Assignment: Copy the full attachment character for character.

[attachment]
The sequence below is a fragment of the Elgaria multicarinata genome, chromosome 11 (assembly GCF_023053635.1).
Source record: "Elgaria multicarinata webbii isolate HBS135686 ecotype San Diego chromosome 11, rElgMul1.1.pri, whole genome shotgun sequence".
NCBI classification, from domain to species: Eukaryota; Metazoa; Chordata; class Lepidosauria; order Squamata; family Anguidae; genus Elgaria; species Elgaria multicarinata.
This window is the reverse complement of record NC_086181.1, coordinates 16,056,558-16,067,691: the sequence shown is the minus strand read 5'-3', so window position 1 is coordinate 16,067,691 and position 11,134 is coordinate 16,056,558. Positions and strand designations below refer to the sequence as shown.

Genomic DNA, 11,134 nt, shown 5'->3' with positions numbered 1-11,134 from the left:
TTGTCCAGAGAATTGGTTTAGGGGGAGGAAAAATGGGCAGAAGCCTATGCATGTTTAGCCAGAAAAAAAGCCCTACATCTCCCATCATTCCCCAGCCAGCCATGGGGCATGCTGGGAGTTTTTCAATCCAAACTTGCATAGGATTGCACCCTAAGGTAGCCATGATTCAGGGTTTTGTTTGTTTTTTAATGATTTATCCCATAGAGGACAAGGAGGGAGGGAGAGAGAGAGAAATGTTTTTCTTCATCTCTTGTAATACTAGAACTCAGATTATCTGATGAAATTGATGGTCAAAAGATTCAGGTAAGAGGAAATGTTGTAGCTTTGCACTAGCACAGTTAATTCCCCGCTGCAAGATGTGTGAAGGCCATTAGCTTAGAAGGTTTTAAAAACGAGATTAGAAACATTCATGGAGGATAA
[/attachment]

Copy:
The sequence below is a fragment of the Elgaria multicarinata genome, chromosome 11 (assembly GCF_023053635.1).
Source record: "Elgaria multicarinata webbii isolate HBS135686 ecotype San Diego chromosome 11, rElgMul1.1.pri, whole genome shotgun sequence".
NCBI classification, from domain to species: Eukaryota; Metazoa; Chordata; class Lepidosauria; order Squamata; family Anguidae; genus Elgaria; species Elgaria multicarinata.
This window is the reverse complement of record NC_086181.1, coordinates 16,056,558-16,067,691: the sequence shown is the minus strand read 5'-3', so window position 1 is coordinate 16,067,691 and position 11,134 is coordinate 16,056,558. Positions and strand designations below refer to the sequence as shown.

Genomic DNA, 11,134 nt, shown 5'->3' with positions numbered 1-11,134 from the left:
TTGTCCAGAGAATTGGTTTAGGGGGAGGAAAAATGGGCAGAAGCCTATGCATGTTTAGCCAGAAAAAAAGCCCTACATCTCCCATCATTCCCCAGCCAGCCATGGGGCATGCTGGGAGTTTTTCAATCCAAACTTGCATAGGATTGCACCCTAAGGTAGCCATGATTCAGGGTTTTGTTTGTTTTTTAATGATTTATCCCATAGAGGACAAGGAGGGAGGGAGAGAGAGAGAAATGTTTTTCTTCATCTCTTGTAATACTAGAACTCAGATTATCTGATGAAATTGATGGTCAAAAGATTCAGGTAAGAGGAAATGTTGTAGCTTTGCACTAGCACAGTTAATTCCCCGCTGCAAGATGTGTGAAGGCCATTAGCTTAGAAGGTTTTAAAAACGAGATTAGAAACATTCATGGAGGATAA